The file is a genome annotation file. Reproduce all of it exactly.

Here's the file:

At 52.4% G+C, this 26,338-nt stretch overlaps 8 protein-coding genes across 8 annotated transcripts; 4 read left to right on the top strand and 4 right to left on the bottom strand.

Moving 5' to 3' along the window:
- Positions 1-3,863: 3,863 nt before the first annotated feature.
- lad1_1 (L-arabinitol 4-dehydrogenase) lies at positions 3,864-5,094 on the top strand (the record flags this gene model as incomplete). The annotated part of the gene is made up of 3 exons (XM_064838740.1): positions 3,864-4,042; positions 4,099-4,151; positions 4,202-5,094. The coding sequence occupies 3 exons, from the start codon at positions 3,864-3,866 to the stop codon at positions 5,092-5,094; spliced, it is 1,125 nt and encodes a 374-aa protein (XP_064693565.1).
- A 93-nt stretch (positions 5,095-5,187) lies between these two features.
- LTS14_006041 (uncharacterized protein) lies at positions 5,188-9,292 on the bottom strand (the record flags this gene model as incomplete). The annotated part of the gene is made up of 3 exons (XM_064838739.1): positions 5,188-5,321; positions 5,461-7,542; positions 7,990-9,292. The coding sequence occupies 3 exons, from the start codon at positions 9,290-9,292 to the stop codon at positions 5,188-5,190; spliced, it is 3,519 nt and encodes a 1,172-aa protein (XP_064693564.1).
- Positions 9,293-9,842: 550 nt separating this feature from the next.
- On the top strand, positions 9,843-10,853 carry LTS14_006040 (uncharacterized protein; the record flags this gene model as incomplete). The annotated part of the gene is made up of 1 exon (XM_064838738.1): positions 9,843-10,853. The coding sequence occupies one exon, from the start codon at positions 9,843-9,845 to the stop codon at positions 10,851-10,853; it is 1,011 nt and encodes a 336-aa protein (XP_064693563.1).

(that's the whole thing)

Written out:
At 52.4% G+C, this 26,338-nt stretch overlaps 8 protein-coding genes across 8 annotated transcripts; 4 read left to right on the top strand and 4 right to left on the bottom strand.

Moving 5' to 3' along the window:
- Positions 1-3,863: 3,863 nt before the first annotated feature.
- lad1_1 (L-arabinitol 4-dehydrogenase) lies at positions 3,864-5,094 on the top strand (the record flags this gene model as incomplete). The annotated part of the gene is made up of 3 exons (XM_064838740.1): positions 3,864-4,042; positions 4,099-4,151; positions 4,202-5,094. The coding sequence occupies 3 exons, from the start codon at positions 3,864-3,866 to the stop codon at positions 5,092-5,094; spliced, it is 1,125 nt and encodes a 374-aa protein (XP_064693565.1).
- A 93-nt stretch (positions 5,095-5,187) lies between these two features.
- LTS14_006041 (uncharacterized protein) lies at positions 5,188-9,292 on the bottom strand (the record flags this gene model as incomplete). The annotated part of the gene is made up of 3 exons (XM_064838739.1): positions 5,188-5,321; positions 5,461-7,542; positions 7,990-9,292. The coding sequence occupies 3 exons, from the start codon at positions 9,290-9,292 to the stop codon at positions 5,188-5,190; spliced, it is 3,519 nt and encodes a 1,172-aa protein (XP_064693564.1).
- Positions 9,293-9,842: 550 nt separating this feature from the next.
- On the top strand, positions 9,843-10,853 carry LTS14_006040 (uncharacterized protein; the record flags this gene model as incomplete). The annotated part of the gene is made up of 1 exon (XM_064838738.1): positions 9,843-10,853. The coding sequence occupies one exon, from the start codon at positions 9,843-9,845 to the stop codon at positions 10,851-10,853; it is 1,011 nt and encodes a 336-aa protein (XP_064693563.1).